With the end of New Girl season two imminent, I’ve been attempting to put my finger on why I keep watching, despite my usual ambivalence toward the sitcom genre. There are other sitcoms I watch, of course: The Office, Parks and Rec, Community, Big Bang Theory…but I don’t put in the effort to keep up with them like I do with New Girl. There’s a magical quality about the show that’s hard to define, an uncanny blend of the best TV ingredients, resulting in the ultimate sitcom viewing experience.
I think part of the reason New Girl season two has been so engaging is that it has slowly stepped away from the usual sitcom tropes and offered us a unique story, one that’s unpredictable, painful, silly and honest. As in our own lives, we don’t know what to expect next, an uncommon, uncomfortable choice in the most comfortable of genres.
One thing that sets it apart from other sitcoms is that New Girl doesn’t allow the typical sitcom formula to dictate story procedure. There isn’t a return to the ‘status quo’ at the end of every episode, like old sitcoms, and unlike many newer shows, there isn’t an overarching storyline, according to its creator Elizabeth Meriwether. This allows it to be organic and fluid, utilizing an internal ebb and flow that mirrors real life, although, in less capable hands, I’m not quite sure it would work.
New Girl also doesn’t rely on the two focal points of most sitcoms: jobs and relationships. While the characters do have jobs, lose them, and look for work, it isn’t the primary focus, and neither are romantic relationships. There are a plethora of relationships displayed on the show, even between main characters, but it hasn’t been the main, driving storyline. That could change, especially in light of the most recent episode of New Girl season two, “Virgins,” but I don’t think it will, because that isn’t the main point of the show.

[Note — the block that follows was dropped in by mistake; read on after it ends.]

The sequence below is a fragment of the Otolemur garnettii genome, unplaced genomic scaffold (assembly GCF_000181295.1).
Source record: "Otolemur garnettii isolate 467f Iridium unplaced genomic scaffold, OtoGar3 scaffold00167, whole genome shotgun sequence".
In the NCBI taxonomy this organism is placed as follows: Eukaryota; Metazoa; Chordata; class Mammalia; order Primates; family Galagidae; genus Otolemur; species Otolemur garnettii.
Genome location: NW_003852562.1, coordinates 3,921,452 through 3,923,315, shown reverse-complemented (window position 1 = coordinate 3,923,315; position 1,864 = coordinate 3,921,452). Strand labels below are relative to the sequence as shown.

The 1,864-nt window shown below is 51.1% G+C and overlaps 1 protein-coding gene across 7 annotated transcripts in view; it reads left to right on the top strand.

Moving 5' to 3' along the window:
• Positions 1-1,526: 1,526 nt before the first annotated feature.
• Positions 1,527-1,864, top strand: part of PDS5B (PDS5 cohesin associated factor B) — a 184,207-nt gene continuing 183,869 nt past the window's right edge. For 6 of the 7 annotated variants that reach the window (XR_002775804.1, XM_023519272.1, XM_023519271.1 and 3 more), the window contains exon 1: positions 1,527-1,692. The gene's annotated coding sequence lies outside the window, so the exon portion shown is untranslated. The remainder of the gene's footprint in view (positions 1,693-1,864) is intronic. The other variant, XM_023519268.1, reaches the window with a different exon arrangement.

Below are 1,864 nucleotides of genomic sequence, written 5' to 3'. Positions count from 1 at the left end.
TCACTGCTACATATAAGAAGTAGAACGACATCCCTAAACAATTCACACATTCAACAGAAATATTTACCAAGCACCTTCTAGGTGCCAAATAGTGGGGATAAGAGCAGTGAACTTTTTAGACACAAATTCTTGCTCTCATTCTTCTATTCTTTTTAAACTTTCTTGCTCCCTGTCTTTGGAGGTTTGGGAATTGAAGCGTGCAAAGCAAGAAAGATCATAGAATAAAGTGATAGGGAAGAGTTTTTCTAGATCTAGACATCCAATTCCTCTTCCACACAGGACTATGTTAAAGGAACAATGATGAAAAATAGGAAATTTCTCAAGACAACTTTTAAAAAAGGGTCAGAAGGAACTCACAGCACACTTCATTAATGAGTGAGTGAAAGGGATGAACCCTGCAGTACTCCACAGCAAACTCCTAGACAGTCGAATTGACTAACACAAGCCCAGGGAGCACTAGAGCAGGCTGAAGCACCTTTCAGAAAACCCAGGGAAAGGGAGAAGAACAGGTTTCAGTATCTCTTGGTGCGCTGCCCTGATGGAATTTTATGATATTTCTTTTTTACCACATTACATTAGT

A few small but important details to note are the differences between the social status and age of the characters on New Girl and other sitcoms. These guys, unlike the people in Will & Grace or Seinfeld are decidedly lower middle class in economical and social standing. They’re pretty poor, barely able to pay the rent some months, and they don’t spend their time eating fancy dinners or attending big social events. This isn’t something usually dealt with on multiple occasions in run-of-the-mill sitcoms. Nick, Jess, Schmidt and Winston are also just on the verge of discovering their identities, and they’re already in their late twenties and early thirties. Again, this is pretty unheard of, a startling portrayal of the new age of maturity. It’s quite interesting, too, that the characters in New Girl aren’t focused on specific goals or desires. They take life as it comes, finding happiness in the small moments, the day-to-day interactions with the people around them.
My favorite thing about New Girl season two is that we got to see these characters become three-dimensional. Instead of a Friends cast of two-dimensional stereotypes or The Office’s semi-enforced character ‘roles’, we get people who are all, at times, cranky, kind, quirky, mean, insightful, anxious, emotional, and goofy. Winston isn’t the ‘token black guy’: he’s a washed up athlete realizing his dream of being a radio personality, someone comfortable wearing pink and purple together, and who can’t ever find the happy medium of pulling a really good prank. Schmidt is a kindhearted, sweet guy who can cook masterpieces, hiding under the facade of a corporate ladder climbing ladies’ man. Nick’s a grouchy old man in a young man’s body, a defense against failure. He’s a writer, although he hardly ever puts pen to paper. And he’s the sort of person who would do anything for his friends, eventually.
New Girl is surprisingly hopeful for a sitcom. I can’t think of another show in this genre that contains such sunny optimism and a sheer exuberance for life. It has moved past the wish fulfillment sitcoms of the past and has begun to explore new territory, a more realistic, culturally relevant space that still has room for plenty of laughs.
New Girl season two is available in its entirety on HuluPlus.